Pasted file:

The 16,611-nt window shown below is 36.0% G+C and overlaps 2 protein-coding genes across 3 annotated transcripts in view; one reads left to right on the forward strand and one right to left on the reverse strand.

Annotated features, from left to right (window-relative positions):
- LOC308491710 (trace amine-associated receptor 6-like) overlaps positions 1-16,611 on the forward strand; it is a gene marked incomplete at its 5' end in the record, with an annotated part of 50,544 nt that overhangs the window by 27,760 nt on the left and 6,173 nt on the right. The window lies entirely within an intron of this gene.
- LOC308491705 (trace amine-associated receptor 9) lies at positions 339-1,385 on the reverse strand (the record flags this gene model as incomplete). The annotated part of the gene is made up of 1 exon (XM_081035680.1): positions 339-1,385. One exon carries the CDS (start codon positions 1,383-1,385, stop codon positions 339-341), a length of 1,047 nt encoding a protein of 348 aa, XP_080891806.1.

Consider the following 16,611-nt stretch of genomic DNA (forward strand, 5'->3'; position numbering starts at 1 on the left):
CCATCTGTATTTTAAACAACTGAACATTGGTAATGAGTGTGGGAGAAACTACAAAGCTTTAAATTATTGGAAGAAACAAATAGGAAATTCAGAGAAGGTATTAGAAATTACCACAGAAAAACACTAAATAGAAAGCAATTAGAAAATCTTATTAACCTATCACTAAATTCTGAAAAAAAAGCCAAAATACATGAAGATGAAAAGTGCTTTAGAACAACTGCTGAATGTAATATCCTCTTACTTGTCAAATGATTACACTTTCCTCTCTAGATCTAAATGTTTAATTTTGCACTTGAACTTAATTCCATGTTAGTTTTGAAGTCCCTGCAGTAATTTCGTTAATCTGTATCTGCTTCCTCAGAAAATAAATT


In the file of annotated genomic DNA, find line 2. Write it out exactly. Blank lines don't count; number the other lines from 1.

Annotated features, from left to right (window-relative positions):